Created by David Hager, Bob Umlas and Laurent Longre

The problem – to create an array containing only the unique items from an expanding column list. In other words, if items are typed down column A, what is the formula that will return the unique items? The following example further illustrates the problem.

In this case, the array should be {“a”;”b”;1;3}. Then, if additional values

are added:

the array should be {“a”;”b”;1;3;”c”;”d”}. The answer to this problem has eluded me for years, but with recent input from Bob and Laurent, I have successfully constructed a solution to this problem. The formula is somewhat long, so it is necessary to define parts of the formula to simplify the final form.

Create a defined name with a Name of `TheList`

and a Refers to of:

This formula creates the expanding range for the items as they are entered

into column A.

Define `sArray`

as:

ROW(INDIRECT(“1:”&SUM(N(MATCH(TheList,TheList,0)=ROW(TheList))))))-1

This formula contains several important elements that require explanation. The formula

returns an array of positions for the unique items that is the same size as the TheList array, where the duplicates items are now represented by empty strings. The formula

returns an array of numbers from 1 to n, where n is the number of unique items in the list, as calculated by the formula

.

What is desired is an array that contains the unique positions with no empty strings. This is accomplished by the use of the SMALL function which, along with the LARGE function, is unique among Excel functions in its ability to create different sized arrays than the array used in the 1st argument if the 2nd argument is also an array. The -1 is used to adjust the item positions for use in the formula shown below.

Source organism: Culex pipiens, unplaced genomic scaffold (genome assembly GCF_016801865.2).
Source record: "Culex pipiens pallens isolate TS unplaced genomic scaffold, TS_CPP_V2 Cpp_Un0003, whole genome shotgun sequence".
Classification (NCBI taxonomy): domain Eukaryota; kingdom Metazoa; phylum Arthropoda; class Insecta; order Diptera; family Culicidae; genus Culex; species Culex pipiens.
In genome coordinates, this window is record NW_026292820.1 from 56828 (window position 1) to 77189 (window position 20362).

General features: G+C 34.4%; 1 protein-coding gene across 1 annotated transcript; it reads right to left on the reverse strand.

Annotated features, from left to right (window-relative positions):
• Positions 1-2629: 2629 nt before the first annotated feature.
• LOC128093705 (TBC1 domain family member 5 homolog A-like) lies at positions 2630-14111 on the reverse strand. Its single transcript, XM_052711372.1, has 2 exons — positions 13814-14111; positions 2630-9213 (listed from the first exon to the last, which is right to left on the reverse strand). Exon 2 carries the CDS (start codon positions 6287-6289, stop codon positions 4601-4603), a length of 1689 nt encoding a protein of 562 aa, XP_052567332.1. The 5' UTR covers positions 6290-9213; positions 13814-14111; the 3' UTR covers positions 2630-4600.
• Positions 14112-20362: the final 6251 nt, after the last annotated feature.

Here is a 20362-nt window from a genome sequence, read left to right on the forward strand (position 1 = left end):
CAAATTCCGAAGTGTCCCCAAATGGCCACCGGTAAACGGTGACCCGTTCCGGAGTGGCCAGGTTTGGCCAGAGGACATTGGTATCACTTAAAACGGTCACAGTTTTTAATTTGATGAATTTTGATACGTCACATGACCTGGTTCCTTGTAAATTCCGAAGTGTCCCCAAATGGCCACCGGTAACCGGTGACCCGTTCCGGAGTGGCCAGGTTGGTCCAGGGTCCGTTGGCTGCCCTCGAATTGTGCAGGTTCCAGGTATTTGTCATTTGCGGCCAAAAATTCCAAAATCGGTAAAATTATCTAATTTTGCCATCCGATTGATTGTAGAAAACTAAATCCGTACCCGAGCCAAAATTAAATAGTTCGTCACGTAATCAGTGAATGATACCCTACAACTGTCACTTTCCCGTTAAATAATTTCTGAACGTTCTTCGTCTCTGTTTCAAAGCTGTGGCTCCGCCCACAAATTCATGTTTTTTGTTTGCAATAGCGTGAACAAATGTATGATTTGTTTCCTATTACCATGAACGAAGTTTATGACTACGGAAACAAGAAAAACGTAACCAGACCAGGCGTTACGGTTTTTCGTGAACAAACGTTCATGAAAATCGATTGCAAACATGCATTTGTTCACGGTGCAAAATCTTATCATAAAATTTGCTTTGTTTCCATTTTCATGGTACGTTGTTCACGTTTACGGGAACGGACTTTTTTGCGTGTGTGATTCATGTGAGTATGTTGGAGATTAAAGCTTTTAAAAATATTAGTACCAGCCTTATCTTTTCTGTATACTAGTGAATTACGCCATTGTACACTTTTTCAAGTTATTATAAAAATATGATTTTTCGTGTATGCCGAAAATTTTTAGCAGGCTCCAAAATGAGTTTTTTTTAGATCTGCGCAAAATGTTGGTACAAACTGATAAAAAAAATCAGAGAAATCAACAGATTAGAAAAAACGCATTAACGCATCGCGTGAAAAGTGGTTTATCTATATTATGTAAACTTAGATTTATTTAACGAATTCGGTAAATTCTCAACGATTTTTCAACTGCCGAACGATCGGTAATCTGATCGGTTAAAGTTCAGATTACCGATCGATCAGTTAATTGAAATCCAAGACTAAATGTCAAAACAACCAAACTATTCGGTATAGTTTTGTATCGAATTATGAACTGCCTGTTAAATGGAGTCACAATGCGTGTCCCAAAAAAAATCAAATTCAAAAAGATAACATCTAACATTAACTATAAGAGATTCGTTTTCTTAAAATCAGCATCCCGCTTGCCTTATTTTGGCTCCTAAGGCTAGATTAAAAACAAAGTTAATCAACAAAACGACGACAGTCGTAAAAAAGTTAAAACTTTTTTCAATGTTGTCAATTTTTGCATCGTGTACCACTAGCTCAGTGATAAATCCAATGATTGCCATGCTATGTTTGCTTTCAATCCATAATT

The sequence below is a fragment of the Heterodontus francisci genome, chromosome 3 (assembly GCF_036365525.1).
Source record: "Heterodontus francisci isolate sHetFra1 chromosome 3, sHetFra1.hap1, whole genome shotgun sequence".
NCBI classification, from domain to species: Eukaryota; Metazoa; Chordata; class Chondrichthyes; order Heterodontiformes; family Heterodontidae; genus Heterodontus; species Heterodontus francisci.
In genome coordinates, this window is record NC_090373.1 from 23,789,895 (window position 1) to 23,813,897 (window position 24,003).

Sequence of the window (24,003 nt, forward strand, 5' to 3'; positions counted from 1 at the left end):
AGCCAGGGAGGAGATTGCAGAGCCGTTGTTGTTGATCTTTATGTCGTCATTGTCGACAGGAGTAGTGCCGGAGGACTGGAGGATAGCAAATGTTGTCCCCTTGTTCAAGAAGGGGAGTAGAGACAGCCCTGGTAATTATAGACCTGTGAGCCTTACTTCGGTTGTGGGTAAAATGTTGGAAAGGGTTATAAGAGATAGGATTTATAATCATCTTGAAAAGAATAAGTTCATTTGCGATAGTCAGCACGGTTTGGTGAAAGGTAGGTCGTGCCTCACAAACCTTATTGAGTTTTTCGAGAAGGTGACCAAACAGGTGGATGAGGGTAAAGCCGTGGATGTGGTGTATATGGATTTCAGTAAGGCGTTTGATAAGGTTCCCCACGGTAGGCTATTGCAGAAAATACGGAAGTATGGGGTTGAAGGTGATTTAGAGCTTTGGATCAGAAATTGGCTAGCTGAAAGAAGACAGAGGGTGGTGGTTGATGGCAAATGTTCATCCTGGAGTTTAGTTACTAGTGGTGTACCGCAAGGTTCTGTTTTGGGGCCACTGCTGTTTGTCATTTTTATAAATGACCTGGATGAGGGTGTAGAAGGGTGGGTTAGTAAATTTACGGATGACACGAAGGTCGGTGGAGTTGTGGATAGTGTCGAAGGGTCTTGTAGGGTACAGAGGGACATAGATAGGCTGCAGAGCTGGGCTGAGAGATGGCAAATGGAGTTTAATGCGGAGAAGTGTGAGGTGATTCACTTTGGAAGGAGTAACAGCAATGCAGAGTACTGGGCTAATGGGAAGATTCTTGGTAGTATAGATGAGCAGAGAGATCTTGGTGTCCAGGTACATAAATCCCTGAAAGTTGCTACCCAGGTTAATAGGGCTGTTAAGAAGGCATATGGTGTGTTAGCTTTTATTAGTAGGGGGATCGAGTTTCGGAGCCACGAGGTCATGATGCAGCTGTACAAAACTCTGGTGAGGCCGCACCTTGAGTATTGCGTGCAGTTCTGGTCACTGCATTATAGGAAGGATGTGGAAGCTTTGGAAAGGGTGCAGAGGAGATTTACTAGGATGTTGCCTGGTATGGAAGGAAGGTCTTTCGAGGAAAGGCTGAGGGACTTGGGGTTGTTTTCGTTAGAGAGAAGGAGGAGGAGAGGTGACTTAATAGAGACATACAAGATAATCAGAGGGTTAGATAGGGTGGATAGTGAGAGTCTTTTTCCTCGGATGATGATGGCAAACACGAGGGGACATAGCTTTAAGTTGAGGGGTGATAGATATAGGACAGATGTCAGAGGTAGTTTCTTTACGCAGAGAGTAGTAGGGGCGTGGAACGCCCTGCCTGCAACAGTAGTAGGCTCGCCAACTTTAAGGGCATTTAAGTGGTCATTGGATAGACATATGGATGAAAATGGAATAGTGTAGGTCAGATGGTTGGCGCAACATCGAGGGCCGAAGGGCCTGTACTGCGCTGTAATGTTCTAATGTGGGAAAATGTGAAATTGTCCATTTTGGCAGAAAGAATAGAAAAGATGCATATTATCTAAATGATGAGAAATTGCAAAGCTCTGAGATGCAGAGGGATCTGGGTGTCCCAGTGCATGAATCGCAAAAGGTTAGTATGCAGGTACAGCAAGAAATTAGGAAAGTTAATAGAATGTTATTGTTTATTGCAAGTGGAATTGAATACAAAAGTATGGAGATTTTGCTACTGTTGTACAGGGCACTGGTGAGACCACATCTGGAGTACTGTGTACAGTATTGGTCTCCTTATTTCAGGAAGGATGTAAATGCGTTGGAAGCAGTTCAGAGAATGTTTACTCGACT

Define `TheUniqueArray`

as:

The formula

is an array of single element arrays, as explained in detail in the 1st issue of EEE. It can be converted into a normal array by using the N or T functions. Both N and T are used here since TheList can contain either text or numeric items.

**WARNING:** This formula can take a while to calculate if TheList is long. One thousand items took a couple of seconds on my Latitude D810.

Most of what I learned about “power” formulas came from studying the EEE articles written by these 3 gurus, along with many of their old newsgroup postings.

When I googled by own postings for unique value formulas, I found this array formula from 2004:

=INDEX($A$1:$A$10,SMALL(IF(ROW($A$1:$A$10)=MATCH($A$1:$A$10,$A$1:$A$10,0),ROW($A$1:$A$10)),ROW()))

The formula has a David Hager “feel” to it or may have even been borrowed from another formula guru, Peo Sjoblom.

Jason

Ouch, my head hurts! Nice work.

I have used the following in the past:

{=SUM(COUNTIF(INDIRECT(“‘Sheet1’!B2:B”&COUNTA(‘Sheet1’!B:B)),INDIRECT(“‘Sheet1’!B2:B”&COUNTA(‘Sheet1’!B:B)))/(COUNTIF(INDIRECT(“‘Sheet1’!B2:B”&COUNTA(‘Sheet1’!B:B)),INDIRECT(“‘Sheet1’!B2:B”&COUNTA(‘Sheet1’!B:B)))^2))}

This counts all of the unique entries in column B of Sheet1 – B2 is used as the start cell to account for the header / field name. COUNTA() is used to find the number of non-blank cells and is then converted from a text string using c.

Although this is not as tidy or compact as your method, it does seem to work quite well – calculation of just over 1000 records takes less than a second on my Latitude D600.

The INDIRECT() part can be removed to work with a static range as follows (also posted as a comment under yesterday’s post):

{=SUM(COUNTIF(RANGE,RANGE)/(COUNTIF(RANGE,RANGE)^2))}

One other possibility is to make use of Excel’s FREQUENCY function. This function calculates how often values occur with a range of values and returns an array of these values.